Over five years, the two investors pumped over Rs 445 crore into the venture. It launched ‘CheriO’ fruit beverages, ‘DND’ household insecticides and chocolates under the ‘LuvIt’ brand.
GCPL followed an asset-light model. While the company owned the product and handled marketing, manufacturing was contracted to a third party.
Net sales rose to over Rs 90 crore within three years of operations and stayed in the Rs 90-110 crore range subsequently. By fiscal 2018, the company had racked in losses worth Rs 328 crore.
Around that time, the corporate marriage started coming apart.
In January 2018, Mahendran stepped down from an active management role. The specific reasons are not known. When asked whether the separation was acrimonious, all Mahendran was willing to say was: “It was an exit by design.”
According to a company executive, who spoke on the condition of anonymity out of employment concerns, internal politics between representatives of the private equity firms and the management made it difficult for Mahendran to stay.
Mahendran wouldn’t confirm. He distanced himself from the company starting 2018, he said. “I was inactive from January 2018, though officially on documents it could be June 2019.”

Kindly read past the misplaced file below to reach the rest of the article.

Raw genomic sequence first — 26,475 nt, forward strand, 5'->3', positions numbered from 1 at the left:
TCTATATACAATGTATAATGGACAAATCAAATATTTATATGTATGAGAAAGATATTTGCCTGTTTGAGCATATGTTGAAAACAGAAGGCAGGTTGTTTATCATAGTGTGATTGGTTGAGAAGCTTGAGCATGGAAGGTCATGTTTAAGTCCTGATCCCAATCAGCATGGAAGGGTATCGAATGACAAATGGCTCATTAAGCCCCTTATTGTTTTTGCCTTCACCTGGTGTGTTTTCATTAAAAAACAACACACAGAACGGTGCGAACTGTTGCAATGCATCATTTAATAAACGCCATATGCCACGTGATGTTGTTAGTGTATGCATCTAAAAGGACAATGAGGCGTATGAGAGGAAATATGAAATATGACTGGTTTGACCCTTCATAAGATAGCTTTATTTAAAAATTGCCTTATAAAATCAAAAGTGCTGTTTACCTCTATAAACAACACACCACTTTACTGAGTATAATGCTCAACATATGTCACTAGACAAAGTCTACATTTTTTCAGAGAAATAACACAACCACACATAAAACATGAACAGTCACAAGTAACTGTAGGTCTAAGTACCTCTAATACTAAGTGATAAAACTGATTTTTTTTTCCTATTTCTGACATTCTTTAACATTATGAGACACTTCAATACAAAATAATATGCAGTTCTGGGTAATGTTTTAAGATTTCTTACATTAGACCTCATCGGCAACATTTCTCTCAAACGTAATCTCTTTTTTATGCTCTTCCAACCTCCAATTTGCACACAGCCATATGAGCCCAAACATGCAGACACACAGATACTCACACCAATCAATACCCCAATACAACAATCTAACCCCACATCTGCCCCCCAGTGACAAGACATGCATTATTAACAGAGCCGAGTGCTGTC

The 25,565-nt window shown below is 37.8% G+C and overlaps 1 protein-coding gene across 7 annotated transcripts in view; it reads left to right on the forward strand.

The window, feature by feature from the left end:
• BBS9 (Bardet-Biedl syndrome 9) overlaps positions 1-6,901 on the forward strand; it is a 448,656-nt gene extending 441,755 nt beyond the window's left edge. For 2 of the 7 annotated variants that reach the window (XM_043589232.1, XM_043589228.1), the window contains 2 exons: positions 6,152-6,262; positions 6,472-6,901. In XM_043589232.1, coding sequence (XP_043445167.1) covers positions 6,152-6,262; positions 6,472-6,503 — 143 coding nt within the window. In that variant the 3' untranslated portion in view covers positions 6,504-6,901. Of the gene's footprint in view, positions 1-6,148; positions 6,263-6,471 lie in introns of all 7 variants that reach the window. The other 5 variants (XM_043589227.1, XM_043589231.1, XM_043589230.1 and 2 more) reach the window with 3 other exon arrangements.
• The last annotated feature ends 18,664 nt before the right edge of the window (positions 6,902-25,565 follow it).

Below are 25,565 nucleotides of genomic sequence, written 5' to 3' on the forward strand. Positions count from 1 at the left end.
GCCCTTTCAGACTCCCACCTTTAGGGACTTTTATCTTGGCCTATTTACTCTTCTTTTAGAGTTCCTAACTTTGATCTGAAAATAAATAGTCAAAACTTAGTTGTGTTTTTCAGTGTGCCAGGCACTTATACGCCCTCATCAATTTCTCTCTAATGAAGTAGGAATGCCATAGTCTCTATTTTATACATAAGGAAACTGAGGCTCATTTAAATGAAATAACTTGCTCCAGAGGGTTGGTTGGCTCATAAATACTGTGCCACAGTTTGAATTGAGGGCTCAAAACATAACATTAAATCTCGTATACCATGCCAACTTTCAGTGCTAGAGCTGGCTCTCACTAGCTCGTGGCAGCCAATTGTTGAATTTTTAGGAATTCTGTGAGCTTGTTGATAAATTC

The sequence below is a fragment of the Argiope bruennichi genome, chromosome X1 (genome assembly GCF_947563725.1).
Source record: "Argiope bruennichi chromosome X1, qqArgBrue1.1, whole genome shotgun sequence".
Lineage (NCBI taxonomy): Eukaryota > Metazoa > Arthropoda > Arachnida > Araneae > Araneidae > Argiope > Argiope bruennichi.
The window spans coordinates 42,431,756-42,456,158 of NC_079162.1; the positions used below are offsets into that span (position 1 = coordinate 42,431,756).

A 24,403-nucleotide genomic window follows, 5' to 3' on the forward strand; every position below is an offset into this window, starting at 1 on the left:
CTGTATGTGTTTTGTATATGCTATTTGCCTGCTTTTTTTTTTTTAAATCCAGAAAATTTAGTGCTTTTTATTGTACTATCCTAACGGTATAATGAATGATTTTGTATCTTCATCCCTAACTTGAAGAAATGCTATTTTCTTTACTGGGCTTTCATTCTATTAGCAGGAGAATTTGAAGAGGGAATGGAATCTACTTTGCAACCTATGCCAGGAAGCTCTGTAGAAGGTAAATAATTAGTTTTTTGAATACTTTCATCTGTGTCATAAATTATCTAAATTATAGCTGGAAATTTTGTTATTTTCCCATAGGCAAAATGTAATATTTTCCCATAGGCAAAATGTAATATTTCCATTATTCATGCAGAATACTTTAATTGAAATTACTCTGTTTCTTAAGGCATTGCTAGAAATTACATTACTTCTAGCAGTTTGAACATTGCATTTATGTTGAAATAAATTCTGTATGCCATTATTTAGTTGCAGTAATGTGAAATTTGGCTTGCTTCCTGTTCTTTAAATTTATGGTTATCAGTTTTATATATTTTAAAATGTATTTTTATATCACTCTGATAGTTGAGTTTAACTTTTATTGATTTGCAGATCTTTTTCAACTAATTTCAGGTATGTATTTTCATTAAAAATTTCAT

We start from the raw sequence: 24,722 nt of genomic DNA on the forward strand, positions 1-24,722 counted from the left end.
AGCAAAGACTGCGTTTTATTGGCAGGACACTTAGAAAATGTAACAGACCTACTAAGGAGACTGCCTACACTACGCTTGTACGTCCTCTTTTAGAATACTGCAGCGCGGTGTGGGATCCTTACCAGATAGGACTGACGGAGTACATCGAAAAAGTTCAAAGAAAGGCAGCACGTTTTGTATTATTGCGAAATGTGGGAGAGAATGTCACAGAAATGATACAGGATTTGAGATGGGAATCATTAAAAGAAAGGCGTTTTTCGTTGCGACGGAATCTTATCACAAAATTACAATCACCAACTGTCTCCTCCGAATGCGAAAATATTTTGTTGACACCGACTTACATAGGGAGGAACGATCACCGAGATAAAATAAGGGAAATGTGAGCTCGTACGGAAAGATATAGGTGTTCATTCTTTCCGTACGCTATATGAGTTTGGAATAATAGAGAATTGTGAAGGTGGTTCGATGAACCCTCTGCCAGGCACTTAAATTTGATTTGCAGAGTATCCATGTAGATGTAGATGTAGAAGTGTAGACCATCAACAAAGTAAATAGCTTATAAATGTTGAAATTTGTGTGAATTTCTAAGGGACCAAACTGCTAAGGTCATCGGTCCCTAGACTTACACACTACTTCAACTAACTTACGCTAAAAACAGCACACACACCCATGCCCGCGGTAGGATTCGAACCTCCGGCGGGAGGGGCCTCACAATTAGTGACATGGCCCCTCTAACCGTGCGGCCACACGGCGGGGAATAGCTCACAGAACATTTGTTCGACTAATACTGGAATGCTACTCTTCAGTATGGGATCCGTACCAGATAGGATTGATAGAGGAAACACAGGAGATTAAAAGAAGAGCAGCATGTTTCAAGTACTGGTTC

By 2019, his shareholding was down to 0.71%. The amended share-purchase agreement between him and the two investors, reviewed by BloombergQuint, provided for the termination of his rights and obligations.
The initial agreement between Mahendran and investors was for six years. Yet, it went sideways after three years and Mahendran decided to exit. He agreed to amend the share-purchase agreement, which released him from all rights and obligations.
Another board insider who spoke to BloombergQuint said Mahendran’s exit may have been performance related. But it was a decision among shareholders that was not discussed at the board level. He was given an honorable exit, the insider said, requesting to remain unnamed citing business reasons.
In an emailed response to BloombergQuint, a Goldman Sachs spokesperson “declined to comment” on the queries raised to its nominee director Sriram Kumar.
Similar email queries to the two nominee directors—Hiroaki Sagane and Atsushi Fujii—of Mitsui Group remained unanswered.